Permanency is maximising a child’s stability and identity through relationships and connectedness.
Research confirms that permanency in child protection increases the positive outcomes for children in care. Children who have experiences of connectedness, stability and permanency are more likely to have a strong sense of identity and have strong and numerous lifelong relationships—and therefore achieve positive life outcomes.
Attachment theory provides a theoretical basis for understanding the importance of permanency planning for children involved with the child protection system.
Children who receive consistent, loving, responsive and nurturing caregiving are more likely to develop secure attachments. Researchers have found that children who have had the opportunity to develop secure attachments tend to have more positive educational and social outcomes, be more independent, have a stronger sense of self, and have better mental health.
There are largely four accepted patterns of attachment:
- Secure attachment. A child will become upset when separated from their caregiver and show a sense of joy when the caregiver returns. The caregiver has created this sense of security usually by responding quickly and consistently to a child’s needs and the child has learnt to expect this response. A child with a secure attachment will seek out their caregiver when they are frightened or need comfort and reassurance.
- Ambivalent attachment. A child will become extremely upset or distressed when separated from their caregiver. When the caregiver returns, the child may be seen to respond in two ways: either having a clinginess to the caregiver, or avoiding and not wanting to have contact. The caregiver is often found to have given the child inconsistent responses to their needs and been neglectful. A child with an ambivalent attachment will show anxious behaviours, may not want to explore far away from a caregiver, or may cry more.
- Avoidant attachment. A child will not show a connection to a caregiver. The caregiver has often punished the child when they were seeking help and this is often seen in child abuse and neglect cases. A child with an avoidant attachment will not show a preference between a primary caregiver and a stranger when given a choice.
- Disorganised attachment. A child may appear confused, disoriented or not be able to speak about what they want. The caregiver has often been a source of comfort for the child; however, they have also been the primary source for significant fear. A child with disorganised attachment will run to a caregiver and then immediately retreat, and can become upset when this behaviour is spoken about.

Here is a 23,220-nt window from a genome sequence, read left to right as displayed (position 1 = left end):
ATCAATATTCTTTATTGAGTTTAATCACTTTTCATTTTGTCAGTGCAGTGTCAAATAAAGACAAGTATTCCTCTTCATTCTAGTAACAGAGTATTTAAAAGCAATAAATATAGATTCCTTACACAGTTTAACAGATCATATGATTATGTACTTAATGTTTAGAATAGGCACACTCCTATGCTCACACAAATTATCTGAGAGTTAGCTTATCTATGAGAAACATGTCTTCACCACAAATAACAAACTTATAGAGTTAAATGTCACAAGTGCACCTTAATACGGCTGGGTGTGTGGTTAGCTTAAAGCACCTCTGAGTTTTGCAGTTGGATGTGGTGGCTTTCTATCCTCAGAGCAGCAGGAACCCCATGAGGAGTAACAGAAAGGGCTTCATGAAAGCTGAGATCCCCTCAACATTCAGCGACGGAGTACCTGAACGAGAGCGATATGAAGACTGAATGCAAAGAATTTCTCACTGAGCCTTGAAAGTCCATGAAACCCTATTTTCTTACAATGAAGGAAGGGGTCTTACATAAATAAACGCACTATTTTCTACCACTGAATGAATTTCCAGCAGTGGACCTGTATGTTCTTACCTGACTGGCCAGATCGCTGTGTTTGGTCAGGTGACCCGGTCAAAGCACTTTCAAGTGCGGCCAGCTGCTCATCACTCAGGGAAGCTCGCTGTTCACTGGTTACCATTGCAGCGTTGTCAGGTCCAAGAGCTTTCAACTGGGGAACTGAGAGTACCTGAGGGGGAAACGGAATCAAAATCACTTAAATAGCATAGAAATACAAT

Children who are involved with the child protection system are at increased risk of attachment issues because of the likelihood of their experience of abuse or neglect from a parent or caregiver. Therefore, the link between attachment and permanency is important.
Children need opportunities to develop positive and secure attachments with significant others. If they cannot be safely parented by their parents, then they need to have opportunities to develop positive relationships with others. Responsive and sensitive caregiving can assist in repairing attachment difficulties with time and care.
Further information about attachment can be found in Part 2: Permanency: Working with Children.
Attachment equals connection.
This video outlines the importance of attachment and how developing an understanding of it for each child enables us to provide relevant and timely support.
Stability and continuity
Children need stability in order to thrive. Relational and placement stability have been recognised as important factors in enhancing outcomes for children.
Children who experience instability or constant change, like many children in out-of-home care, can have compromised wellbeing, attachment, self-esteem, identity and access to education and health care (Ward, 2009).
Related to stability is the concept of continuity. Children need the opportunity to experience continuity in the activities and systems they are involved with.
For example, it can be beneficial for a child in care to enjoy continued attendance at the same school or sporting club and have the opportunity for contact with significant others such as aunts, grandparents, friends and pets. Maintenance of existing positive connections and activities can also assist children to manage transitions (McIntosh, 1999).
Identity formation is another reason for promoting permanency planning. A child’s sense of self is intimately connected to the nature of their interactions with significant others. Positive interactions can lead to a positive sense of self and identity (Tilbury & Osmond, 2006).
Separation from family, grandparents, friends and community can impact on a child’s sense of who they are. Children often learn about themselves from these sources.
Children in the child protection system are at risk of becoming disconnected or receiving negative perceptions of self. ‘ … such children may have a partial or confusing picture of how they came to be where they are and where they belong.’ (Tilbury & Osmond, 2006, p. 267).
This can be particularly so for Aboriginal and Torres Strait Islander children in care who may not have opportunity to develop understandings of their spirituality, cultural heritage, connections and Aboriginality (Tilbury & Osmond, 2006).
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